11.The beneficiary of free legal aid may be, among others – “a natural person who is in the territory of BiH under international protection in accordance with international standards, especially asylum seekers, refugees, persons under subsidiary or temporary protection, persons in exile, stateless persons, victims of trafficking, in accordance with the obligations of BiH according to international conventions.” Legal aid is provided by officers of the Office for Legal Aid, which is a section of the Ministry of Justice of BiH. The Law on Provision of Legal Aid was passed in the Republika Srpska, the Brcko District of BiH and cantons in the Federation of BiH.
Follow-up information relating to paragraph 62 of the concluding observations
12.In January 2020, the Council of Ministers of Bosnia and Herzegovina adopted the 2020-2023 Strategy for Combating Trafficking in Human Beings and an action plan for the Strategy implementation. The documents clearly define the strategic goals and measures related to the prosecution of criminal offenses of trafficking in human beings and preventive activities in this area. In the past period, the authorities of Bosnia and Herzegovina organized a large number of training courses related to the criminal offenses of trafficking in human beings, including all forms of exploitation. The training courses included law enforcement agencies, prosecutors, and non-governmental organizations.
13.By implementing the policies defined in this Strategy, in addition to meeting the general and specific policy goals of preventing, combating and combating trafficking in human beings, the authorities of Bosnia and Herzegovina will fulfil their obligations arising from a number of international documents, primarily the United Nations Convention against Transnational Organized Crime and its accompanying Protocol to Prevent, Suppress and Punish Trafficking in Human Beings, Especially Women and Children, and the Council of Europe Convention on Action against Trafficking in Human Beings and implement recommendations of international monitoring mechanisms, primarily the Council of Europe and the US State Department. By implementing the policies defined in this strategy, the authorities of Bosnia and Herzegovina will also implement recommendations of the European Commission from the 2019 Analytical Report and the Opinion on Bosnia and Herzegovina’s application for membership in the European Union and from the 2018 Report of the European Commission on the Fight against Trafficking in Human Beings and make progress in fulfilling the obligations under Directive 2011/36 / EU of the European Parliament and of the Council of 5 April 2011 on preventing and combating trafficking in human beings and protecting victims of trafficking.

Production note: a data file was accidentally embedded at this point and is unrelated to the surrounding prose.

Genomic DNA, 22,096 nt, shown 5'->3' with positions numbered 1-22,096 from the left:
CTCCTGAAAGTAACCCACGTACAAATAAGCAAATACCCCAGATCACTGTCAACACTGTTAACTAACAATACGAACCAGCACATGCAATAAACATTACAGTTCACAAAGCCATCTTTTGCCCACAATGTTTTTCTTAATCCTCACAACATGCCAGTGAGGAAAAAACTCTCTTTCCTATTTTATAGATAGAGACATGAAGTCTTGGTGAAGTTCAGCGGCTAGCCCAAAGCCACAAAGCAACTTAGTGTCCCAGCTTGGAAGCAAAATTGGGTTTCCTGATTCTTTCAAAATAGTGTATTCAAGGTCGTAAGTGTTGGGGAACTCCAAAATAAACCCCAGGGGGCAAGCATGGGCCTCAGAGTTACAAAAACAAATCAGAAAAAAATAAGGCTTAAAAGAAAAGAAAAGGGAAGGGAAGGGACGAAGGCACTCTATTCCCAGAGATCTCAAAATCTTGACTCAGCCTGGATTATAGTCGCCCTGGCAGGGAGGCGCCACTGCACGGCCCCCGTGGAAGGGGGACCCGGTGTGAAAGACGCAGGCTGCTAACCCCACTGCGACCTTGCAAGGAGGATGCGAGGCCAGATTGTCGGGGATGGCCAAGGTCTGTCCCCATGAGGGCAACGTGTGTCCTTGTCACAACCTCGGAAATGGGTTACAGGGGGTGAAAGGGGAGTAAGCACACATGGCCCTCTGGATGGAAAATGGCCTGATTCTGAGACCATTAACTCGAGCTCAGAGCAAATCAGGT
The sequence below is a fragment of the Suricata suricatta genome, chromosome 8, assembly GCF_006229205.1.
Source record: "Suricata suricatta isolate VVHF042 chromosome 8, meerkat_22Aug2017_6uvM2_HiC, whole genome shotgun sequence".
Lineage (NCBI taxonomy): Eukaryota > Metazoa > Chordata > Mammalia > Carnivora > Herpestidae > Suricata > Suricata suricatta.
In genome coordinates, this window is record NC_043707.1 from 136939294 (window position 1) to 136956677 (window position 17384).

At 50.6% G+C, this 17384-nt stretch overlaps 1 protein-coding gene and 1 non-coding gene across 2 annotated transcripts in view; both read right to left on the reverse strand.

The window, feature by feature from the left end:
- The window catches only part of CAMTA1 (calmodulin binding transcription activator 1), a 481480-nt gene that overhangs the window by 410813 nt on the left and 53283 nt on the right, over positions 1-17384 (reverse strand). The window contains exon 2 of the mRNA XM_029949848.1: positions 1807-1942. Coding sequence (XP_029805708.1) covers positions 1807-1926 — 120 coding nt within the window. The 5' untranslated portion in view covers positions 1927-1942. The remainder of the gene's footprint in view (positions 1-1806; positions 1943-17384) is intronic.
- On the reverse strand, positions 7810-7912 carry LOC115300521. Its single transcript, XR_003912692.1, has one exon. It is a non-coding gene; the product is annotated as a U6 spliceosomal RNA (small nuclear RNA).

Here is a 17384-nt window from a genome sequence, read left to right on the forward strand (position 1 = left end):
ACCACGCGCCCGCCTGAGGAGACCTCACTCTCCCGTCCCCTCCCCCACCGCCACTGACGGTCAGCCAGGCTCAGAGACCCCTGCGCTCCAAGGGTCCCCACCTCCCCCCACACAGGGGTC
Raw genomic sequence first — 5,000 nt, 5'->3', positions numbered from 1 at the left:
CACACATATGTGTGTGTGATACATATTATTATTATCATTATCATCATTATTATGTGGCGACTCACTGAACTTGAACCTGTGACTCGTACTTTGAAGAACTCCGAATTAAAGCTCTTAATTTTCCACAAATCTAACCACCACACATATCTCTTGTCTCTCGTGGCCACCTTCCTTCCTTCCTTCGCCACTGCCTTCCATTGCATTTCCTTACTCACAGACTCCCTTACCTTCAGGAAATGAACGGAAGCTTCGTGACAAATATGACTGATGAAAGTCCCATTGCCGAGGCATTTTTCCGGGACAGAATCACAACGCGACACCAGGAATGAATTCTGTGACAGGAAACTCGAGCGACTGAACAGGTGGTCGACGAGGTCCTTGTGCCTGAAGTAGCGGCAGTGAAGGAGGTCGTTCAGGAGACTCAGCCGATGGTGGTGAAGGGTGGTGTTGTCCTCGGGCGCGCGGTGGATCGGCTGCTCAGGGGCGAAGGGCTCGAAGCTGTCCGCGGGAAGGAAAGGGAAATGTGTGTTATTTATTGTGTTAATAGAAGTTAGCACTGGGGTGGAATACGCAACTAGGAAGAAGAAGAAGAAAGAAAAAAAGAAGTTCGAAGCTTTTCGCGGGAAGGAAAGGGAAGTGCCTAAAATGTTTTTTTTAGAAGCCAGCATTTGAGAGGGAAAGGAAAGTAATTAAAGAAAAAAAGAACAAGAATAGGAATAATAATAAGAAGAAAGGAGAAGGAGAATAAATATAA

14.When it comes to the protection of victims of trafficking in the past, the Ministry of Security and the Ministry of Human Rights and Refugees allocated financial resources for the accommodation of victims of trafficking in safe houses. At the beginning of 2021, the above-mentioned ministries signed an agreement on pooling and spending of funds for non-governmental organizations that care for victims of human trafficking in the Budget of the Institutions of Bosnia and Herzegovina. The agreement stipulates that the funds will be consolidated and transferred to the budget of the Ministry of Security of Bosnia and Herzegovina and that in the coming years the Ministry of Security will undertake to appropriate funds for this purpose and issue public calls for NGOs with accommodation capacity for victims of trafficking.
15.From the competence of the Ministry of Justice of Bosnia and Herzegovina, we emphasize the following: